Berkeley Lab’s Computing Sciences Area performs exciting research in artificial intelligence and machine learning, exascale computing, quantum computing, mathematical advances to fuel science, and much more. Twelve of our postdoctoral research fellows presented their work in various disciplines at Berkeley Lab’s Computing Sciences Area 2022 Postdoc Symposium on February 8, 9, and 10.
The three days of presentations are part of a more extensive program aimed at developing postdoctoral scholars’ skills and experience. The symposium includes communications training, mentorship, and coaching sessions.
Watch all the symposium speakers on our Youtube channel, or select individual videos below.
ParticleinCell Simulations of Relativistic Magnetic ReconnectionHannah KlionCenter for Computational Sciences and Engineering (CCSE)Applied Mathematics and Computational Research Division (AMCRD) 
Faster Algorithms for Tensor Ring DecompositionOsman Asif MalikScalable Solvers Group

Exascale Modeling of Electromagnetics with Applications to Microelectronics and Particle AcceleratorsPrabhat KumarCenter for Computational Sciences & EngineeringApplied Mathematics and Computational Research Division (AMCRD) 
HYPPO: A surrogatebased, UQinformed, and multilevel parallelism HPO toolVince DumontCenter for Computational Sciences & Engineering
Applied Mathematics and Computational Research Division (AMCRD) 
Adaptive Variational Approach for Quantum SimulationsNiladri GomesApplied Computing for Scientific Discovery Group
Applied Mathematics and Computational Research Division (AMCRD) 
GPTune: Advanced problems in surrogatebased blackbox optimization with applicationsHengrui LuoApplied Computing for Scientific Discovery GroupApplied Mathematics and Computational Research Division (AMCRD) 
3D CNNS Utilizing Molecular Topological Features for Accurate Atomization Energy PredictionsAnkur Kumar GuptaApplied Computing for Scientific Discovery GroupApplied Mathematics and Computational Research Division (AMCRD)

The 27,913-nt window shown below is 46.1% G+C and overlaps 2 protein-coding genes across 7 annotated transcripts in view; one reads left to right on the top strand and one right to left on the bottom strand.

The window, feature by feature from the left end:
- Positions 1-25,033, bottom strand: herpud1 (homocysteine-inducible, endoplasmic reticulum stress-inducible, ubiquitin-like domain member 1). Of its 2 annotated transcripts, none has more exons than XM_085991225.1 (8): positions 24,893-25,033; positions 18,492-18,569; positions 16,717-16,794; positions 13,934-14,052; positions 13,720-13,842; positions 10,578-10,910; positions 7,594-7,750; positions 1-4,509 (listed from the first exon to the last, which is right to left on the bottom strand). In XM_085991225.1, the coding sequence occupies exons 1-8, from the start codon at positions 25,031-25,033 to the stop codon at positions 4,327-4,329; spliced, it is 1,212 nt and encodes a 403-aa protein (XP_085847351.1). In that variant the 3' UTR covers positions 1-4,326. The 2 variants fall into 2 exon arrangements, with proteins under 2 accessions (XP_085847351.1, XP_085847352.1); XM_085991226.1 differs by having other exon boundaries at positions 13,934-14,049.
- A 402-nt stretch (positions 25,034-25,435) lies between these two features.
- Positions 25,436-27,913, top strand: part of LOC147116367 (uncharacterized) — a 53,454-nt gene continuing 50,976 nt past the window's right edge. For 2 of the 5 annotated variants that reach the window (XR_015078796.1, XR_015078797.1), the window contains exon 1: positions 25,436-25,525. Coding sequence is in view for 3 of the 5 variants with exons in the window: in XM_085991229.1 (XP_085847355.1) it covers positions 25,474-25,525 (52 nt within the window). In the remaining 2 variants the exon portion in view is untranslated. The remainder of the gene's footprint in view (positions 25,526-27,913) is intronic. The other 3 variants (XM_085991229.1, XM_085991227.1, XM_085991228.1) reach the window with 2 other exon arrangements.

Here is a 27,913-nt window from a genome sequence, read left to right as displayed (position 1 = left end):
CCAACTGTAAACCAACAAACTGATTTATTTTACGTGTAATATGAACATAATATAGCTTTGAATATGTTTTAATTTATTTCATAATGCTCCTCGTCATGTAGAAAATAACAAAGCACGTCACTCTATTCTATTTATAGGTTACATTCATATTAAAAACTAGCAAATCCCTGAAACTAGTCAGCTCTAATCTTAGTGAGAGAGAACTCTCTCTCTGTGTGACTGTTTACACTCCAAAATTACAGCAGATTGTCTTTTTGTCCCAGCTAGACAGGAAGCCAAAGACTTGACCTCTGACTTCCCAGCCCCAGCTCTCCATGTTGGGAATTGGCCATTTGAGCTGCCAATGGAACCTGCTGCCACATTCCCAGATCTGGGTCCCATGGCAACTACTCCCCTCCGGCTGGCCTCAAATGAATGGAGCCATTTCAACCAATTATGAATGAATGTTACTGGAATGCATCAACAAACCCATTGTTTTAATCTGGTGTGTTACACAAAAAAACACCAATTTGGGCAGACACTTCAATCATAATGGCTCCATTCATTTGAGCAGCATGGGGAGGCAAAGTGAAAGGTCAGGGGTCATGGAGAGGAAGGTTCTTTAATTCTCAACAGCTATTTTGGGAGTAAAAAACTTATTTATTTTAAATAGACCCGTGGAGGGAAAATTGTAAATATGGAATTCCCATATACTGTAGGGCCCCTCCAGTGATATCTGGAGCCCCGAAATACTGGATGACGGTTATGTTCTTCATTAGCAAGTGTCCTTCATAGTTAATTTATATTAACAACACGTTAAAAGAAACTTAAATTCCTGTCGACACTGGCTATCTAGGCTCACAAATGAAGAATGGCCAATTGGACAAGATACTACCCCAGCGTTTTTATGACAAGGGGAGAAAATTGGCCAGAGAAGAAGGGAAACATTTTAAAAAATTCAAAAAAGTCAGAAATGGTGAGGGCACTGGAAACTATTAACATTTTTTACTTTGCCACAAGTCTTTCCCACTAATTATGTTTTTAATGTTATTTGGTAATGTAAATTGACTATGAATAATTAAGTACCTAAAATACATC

FunFact: A Tensor algebra language with applications in deep learningDaan CampsScalable Solvers Group
Applied Mathematics and Computational Research Division (AMCRD) 
Enabling Secure Learning for Clean Energy SystemsYize ChenIntegrated Data Frameworks Group

Mosaic Flow: A transferable deep learning framework for solving PDEs on unseen domainsHengjie WangCenter for Computational Research & EngineeringApplied Mathematics and Computational Research Division (AMCRD) 
Optomechanical Quantum Transduction Control ProtocolHuo ChenApplied Computing for Scientific Discovery

Towards Understanding I/O Behavior with Interactive ExplorationJean Luca BezScientific Data Management GroupScientific Data Division (SciData) 
Performance Portability of Linear Algebra Routines in GW CalculationsSoham GhoshNational Energy Research Scientific Computing Center (NERSC) 
About Computing Sciences at Berkeley Lab
High performance computing plays a critical role in scientific discovery. Researchers increasingly rely on advances in computer science, mathematics, computational science, data science, and largescale computing and networking to increase our understanding of ourselves, our planet, and our universe. Berkeley Lab’s Computing Sciences Area researches, develops, and deploys new foundations, tools, and technologies to meet these needs and to advance research across a broad range of scientific disciplines.
Founded in 1931 on the belief that the biggest scientific challenges are best addressed by teams, Lawrence Berkeley National Laboratory and its scientists have been recognized with 16 Nobel Prizes. Today, Berkeley Lab researchers develop sustainable energy and environmental solutions, create useful new materials, advance the frontiers of computing, and probe the mysteries of life, matter, and the universe. Scientists from around the world rely on the Lab’s facilities for their own discovery science. Berkeley Lab is a multiprogram national laboratory, managed by the University of California for the U.S. Department of Energy’s Office of Science.
DOE’s Office of Science is the single largest supporter of basic research in the physical sciences in the United States, and is working to address some of the most pressing challenges of our time. For more information, please visit energy.gov/science.